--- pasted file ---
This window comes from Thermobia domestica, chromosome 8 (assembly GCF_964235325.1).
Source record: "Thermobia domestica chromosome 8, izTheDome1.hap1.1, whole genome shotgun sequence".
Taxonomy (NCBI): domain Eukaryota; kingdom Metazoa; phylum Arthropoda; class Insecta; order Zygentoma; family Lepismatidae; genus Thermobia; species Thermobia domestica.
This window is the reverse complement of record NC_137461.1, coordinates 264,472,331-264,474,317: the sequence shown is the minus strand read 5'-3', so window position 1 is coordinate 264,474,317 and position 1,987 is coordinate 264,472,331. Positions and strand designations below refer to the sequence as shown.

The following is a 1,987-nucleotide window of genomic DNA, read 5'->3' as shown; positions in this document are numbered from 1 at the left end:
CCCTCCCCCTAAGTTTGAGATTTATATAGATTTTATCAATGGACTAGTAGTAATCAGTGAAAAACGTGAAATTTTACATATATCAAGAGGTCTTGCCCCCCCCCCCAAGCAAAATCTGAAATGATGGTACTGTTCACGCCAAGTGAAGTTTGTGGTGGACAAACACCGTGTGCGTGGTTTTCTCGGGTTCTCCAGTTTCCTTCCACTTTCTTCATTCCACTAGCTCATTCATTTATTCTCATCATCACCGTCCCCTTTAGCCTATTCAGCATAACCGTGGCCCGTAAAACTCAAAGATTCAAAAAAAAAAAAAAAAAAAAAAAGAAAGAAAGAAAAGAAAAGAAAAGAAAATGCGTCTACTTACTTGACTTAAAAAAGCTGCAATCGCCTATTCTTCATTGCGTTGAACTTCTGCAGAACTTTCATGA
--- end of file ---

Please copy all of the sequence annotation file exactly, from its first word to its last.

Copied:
This window comes from Thermobia domestica, chromosome 8 (assembly GCF_964235325.1).
Source record: "Thermobia domestica chromosome 8, izTheDome1.hap1.1, whole genome shotgun sequence".
Taxonomy (NCBI): domain Eukaryota; kingdom Metazoa; phylum Arthropoda; class Insecta; order Zygentoma; family Lepismatidae; genus Thermobia; species Thermobia domestica.
This window is the reverse complement of record NC_137461.1, coordinates 264,472,331-264,474,317: the sequence shown is the minus strand read 5'-3', so window position 1 is coordinate 264,474,317 and position 1,987 is coordinate 264,472,331. Positions and strand designations below refer to the sequence as shown.

The following is a 1,987-nucleotide window of genomic DNA, read 5'->3' as shown; positions in this document are numbered from 1 at the left end:
CCCTCCCCCTAAGTTTGAGATTTATATAGATTTTATCAATGGACTAGTAGTAATCAGTGAAAAACGTGAAATTTTACATATATCAAGAGGTCTTGCCCCCCCCCCCAAGCAAAATCTGAAATGATGGTACTGTTCACGCCAAGTGAAGTTTGTGGTGGACAAACACCGTGTGCGTGGTTTTCTCGGGTTCTCCAGTTTCCTTCCACTTTCTTCATTCCACTAGCTCATTCATTTATTCTCATCATCACCGTCCCCTTTAGCCTATTCAGCATAACCGTGGCCCGTAAAACTCAAAGATTCAAAAAAAAAAAAAAAAAAAAAAAGAAAGAAAGAAAAGAAAAGAAAAGAAAATGCGTCTACTTACTTGACTTAAAAAAGCTGCAATCGCCTATTCTTCATTGCGTTGAACTTCTGCAGAACTTTCATGA